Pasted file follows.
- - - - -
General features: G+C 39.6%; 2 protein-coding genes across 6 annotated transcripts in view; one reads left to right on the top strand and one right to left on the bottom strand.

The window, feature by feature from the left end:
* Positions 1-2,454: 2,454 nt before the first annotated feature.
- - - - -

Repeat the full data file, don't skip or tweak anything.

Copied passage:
General features: G+C 39.6%; 2 protein-coding genes across 6 annotated transcripts in view; one reads left to right on the top strand and one right to left on the bottom strand.

The window, feature by feature from the left end:
* Positions 1-2,454: 2,454 nt before the first annotated feature.